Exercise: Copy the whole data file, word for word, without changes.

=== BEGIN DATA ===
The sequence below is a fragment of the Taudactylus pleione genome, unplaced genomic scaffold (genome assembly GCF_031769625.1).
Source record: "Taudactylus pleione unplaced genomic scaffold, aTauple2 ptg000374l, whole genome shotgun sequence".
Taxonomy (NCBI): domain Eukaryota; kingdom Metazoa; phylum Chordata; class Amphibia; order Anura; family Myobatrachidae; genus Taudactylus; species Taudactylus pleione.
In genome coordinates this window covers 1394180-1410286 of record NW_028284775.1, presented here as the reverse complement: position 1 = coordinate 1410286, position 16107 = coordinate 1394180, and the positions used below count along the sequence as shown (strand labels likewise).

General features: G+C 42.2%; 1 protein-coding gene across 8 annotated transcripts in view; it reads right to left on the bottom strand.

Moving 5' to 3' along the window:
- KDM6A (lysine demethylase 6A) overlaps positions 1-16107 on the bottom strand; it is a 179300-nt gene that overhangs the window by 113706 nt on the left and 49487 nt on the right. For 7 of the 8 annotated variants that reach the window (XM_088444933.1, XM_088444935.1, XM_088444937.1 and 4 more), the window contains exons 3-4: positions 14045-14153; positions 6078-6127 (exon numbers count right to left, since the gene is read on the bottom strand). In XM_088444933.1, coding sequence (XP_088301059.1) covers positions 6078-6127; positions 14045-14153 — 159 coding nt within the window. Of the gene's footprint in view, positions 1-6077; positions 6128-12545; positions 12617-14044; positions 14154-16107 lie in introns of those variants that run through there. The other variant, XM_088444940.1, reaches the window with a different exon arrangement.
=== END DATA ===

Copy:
The sequence below is a fragment of the Taudactylus pleione genome, unplaced genomic scaffold (genome assembly GCF_031769625.1).
Source record: "Taudactylus pleione unplaced genomic scaffold, aTauple2 ptg000374l, whole genome shotgun sequence".
Taxonomy (NCBI): domain Eukaryota; kingdom Metazoa; phylum Chordata; class Amphibia; order Anura; family Myobatrachidae; genus Taudactylus; species Taudactylus pleione.
In genome coordinates this window covers 1394180-1410286 of record NW_028284775.1, presented here as the reverse complement: position 1 = coordinate 1410286, position 16107 = coordinate 1394180, and the positions used below count along the sequence as shown (strand labels likewise).

General features: G+C 42.2%; 1 protein-coding gene across 8 annotated transcripts in view; it reads right to left on the bottom strand.

Moving 5' to 3' along the window:
- KDM6A (lysine demethylase 6A) overlaps positions 1-16107 on the bottom strand; it is a 179300-nt gene that overhangs the window by 113706 nt on the left and 49487 nt on the right. For 7 of the 8 annotated variants that reach the window (XM_088444933.1, XM_088444935.1, XM_088444937.1 and 4 more), the window contains exons 3-4: positions 14045-14153; positions 6078-6127 (exon numbers count right to left, since the gene is read on the bottom strand). In XM_088444933.1, coding sequence (XP_088301059.1) covers positions 6078-6127; positions 14045-14153 — 159 coding nt within the window. Of the gene's footprint in view, positions 1-6077; positions 6128-12545; positions 12617-14044; positions 14154-16107 lie in introns of those variants that run through there. The other variant, XM_088444940.1, reaches the window with a different exon arrangement.